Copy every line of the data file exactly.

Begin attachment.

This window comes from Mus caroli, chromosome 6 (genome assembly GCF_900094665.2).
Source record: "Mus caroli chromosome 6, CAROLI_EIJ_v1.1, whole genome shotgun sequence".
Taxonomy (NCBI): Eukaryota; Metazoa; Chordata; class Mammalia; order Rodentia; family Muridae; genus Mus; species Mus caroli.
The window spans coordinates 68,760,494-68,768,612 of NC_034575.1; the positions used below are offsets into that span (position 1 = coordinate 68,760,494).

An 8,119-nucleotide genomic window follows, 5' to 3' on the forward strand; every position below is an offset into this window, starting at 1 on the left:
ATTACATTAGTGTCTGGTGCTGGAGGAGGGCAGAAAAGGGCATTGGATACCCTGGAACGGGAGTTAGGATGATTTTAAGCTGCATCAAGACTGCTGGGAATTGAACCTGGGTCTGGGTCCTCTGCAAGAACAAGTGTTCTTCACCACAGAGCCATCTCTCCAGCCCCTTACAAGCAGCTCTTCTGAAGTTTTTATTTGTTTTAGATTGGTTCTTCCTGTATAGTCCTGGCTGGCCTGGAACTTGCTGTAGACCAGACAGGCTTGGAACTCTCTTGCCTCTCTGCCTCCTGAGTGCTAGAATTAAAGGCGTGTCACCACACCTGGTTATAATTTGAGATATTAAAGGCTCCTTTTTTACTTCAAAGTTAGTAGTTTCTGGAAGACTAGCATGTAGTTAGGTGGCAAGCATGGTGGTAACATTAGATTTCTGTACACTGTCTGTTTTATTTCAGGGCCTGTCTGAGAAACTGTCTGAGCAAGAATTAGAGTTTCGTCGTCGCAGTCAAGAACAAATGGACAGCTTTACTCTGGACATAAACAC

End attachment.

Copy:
This window comes from Mus caroli, chromosome 6 (genome assembly GCF_900094665.2).
Source record: "Mus caroli chromosome 6, CAROLI_EIJ_v1.1, whole genome shotgun sequence".
Taxonomy (NCBI): Eukaryota; Metazoa; Chordata; class Mammalia; order Rodentia; family Muridae; genus Mus; species Mus caroli.
The window spans coordinates 68,760,494-68,768,612 of NC_034575.1; the positions used below are offsets into that span (position 1 = coordinate 68,760,494).

An 8,119-nucleotide genomic window follows, 5' to 3' on the forward strand; every position below is an offset into this window, starting at 1 on the left:
ATTACATTAGTGTCTGGTGCTGGAGGAGGGCAGAAAAGGGCATTGGATACCCTGGAACGGGAGTTAGGATGATTTTAAGCTGCATCAAGACTGCTGGGAATTGAACCTGGGTCTGGGTCCTCTGCAAGAACAAGTGTTCTTCACCACAGAGCCATCTCTCCAGCCCCTTACAAGCAGCTCTTCTGAAGTTTTTATTTGTTTTAGATTGGTTCTTCCTGTATAGTCCTGGCTGGCCTGGAACTTGCTGTAGACCAGACAGGCTTGGAACTCTCTTGCCTCTCTGCCTCCTGAGTGCTAGAATTAAAGGCGTGTCACCACACCTGGTTATAATTTGAGATATTAAAGGCTCCTTTTTTACTTCAAAGTTAGTAGTTTCTGGAAGACTAGCATGTAGTTAGGTGGCAAGCATGGTGGTAACATTAGATTTCTGTACACTGTCTGTTTTATTTCAGGGCCTGTCTGAGAAACTGTCTGAGCAAGAATTAGAGTTTCGTCGTCGCAGTCAAGAACAAATGGACAGCTTTACTCTGGACATAAACAC